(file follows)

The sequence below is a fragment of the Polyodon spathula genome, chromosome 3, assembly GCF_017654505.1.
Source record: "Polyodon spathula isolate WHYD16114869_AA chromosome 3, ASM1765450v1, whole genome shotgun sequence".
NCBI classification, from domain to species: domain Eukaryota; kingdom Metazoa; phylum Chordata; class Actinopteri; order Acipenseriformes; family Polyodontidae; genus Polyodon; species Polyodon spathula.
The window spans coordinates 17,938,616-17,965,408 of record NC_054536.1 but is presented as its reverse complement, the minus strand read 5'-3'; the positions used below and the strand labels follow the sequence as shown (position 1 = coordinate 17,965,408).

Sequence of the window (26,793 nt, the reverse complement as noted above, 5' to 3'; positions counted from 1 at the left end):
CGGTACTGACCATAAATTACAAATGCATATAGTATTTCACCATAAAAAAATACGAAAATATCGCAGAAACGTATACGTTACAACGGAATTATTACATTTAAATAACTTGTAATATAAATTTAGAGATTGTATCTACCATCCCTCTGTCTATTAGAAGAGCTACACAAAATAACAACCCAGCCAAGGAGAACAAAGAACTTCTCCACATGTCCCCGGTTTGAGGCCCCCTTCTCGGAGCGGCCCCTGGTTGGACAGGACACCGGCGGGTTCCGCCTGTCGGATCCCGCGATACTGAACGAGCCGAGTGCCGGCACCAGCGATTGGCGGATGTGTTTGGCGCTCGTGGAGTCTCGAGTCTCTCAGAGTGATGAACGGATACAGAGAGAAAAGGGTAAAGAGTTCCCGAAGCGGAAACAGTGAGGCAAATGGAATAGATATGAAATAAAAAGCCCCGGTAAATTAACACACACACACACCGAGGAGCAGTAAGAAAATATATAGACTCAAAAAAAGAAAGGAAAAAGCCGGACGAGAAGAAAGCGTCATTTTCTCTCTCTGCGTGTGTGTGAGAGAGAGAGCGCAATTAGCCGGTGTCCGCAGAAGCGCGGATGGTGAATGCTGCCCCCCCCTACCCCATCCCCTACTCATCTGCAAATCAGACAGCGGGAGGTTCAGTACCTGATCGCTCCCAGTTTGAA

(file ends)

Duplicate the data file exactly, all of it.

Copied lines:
The sequence below is a fragment of the Polyodon spathula genome, chromosome 3, assembly GCF_017654505.1.
Source record: "Polyodon spathula isolate WHYD16114869_AA chromosome 3, ASM1765450v1, whole genome shotgun sequence".
NCBI classification, from domain to species: domain Eukaryota; kingdom Metazoa; phylum Chordata; class Actinopteri; order Acipenseriformes; family Polyodontidae; genus Polyodon; species Polyodon spathula.
The window spans coordinates 17,938,616-17,965,408 of record NC_054536.1 but is presented as its reverse complement, the minus strand read 5'-3'; the positions used below and the strand labels follow the sequence as shown (position 1 = coordinate 17,965,408).

Sequence of the window (26,793 nt, the reverse complement as noted above, 5' to 3'; positions counted from 1 at the left end):
CGGTACTGACCATAAATTACAAATGCATATAGTATTTCACCATAAAAAAATACGAAAATATCGCAGAAACGTATACGTTACAACGGAATTATTACATTTAAATAACTTGTAATATAAATTTAGAGATTGTATCTACCATCCCTCTGTCTATTAGAAGAGCTACACAAAATAACAACCCAGCCAAGGAGAACAAAGAACTTCTCCACATGTCCCCGGTTTGAGGCCCCCTTCTCGGAGCGGCCCCTGGTTGGACAGGACACCGGCGGGTTCCGCCTGTCGGATCCCGCGATACTGAACGAGCCGAGTGCCGGCACCAGCGATTGGCGGATGTGTTTGGCGCTCGTGGAGTCTCGAGTCTCTCAGAGTGATGAACGGATACAGAGAGAAAAGGGTAAAGAGTTCCCGAAGCGGAAACAGTGAGGCAAATGGAATAGATATGAAATAAAAAGCCCCGGTAAATTAACACACACACACACCGAGGAGCAGTAAGAAAATATATAGACTCAAAAAAAGAAAGGAAAAAGCCGGACGAGAAGAAAGCGTCATTTTCTCTCTCTGCGTGTGTGTGAGAGAGAGAGCGCAATTAGCCGGTGTCCGCAGAAGCGCGGATGGTGAATGCTGCCCCCCCCTACCCCATCCCCTACTCATCTGCAAATCAGACAGCGGGAGGTTCAGTACCTGATCGCTCCCAGTTTGAA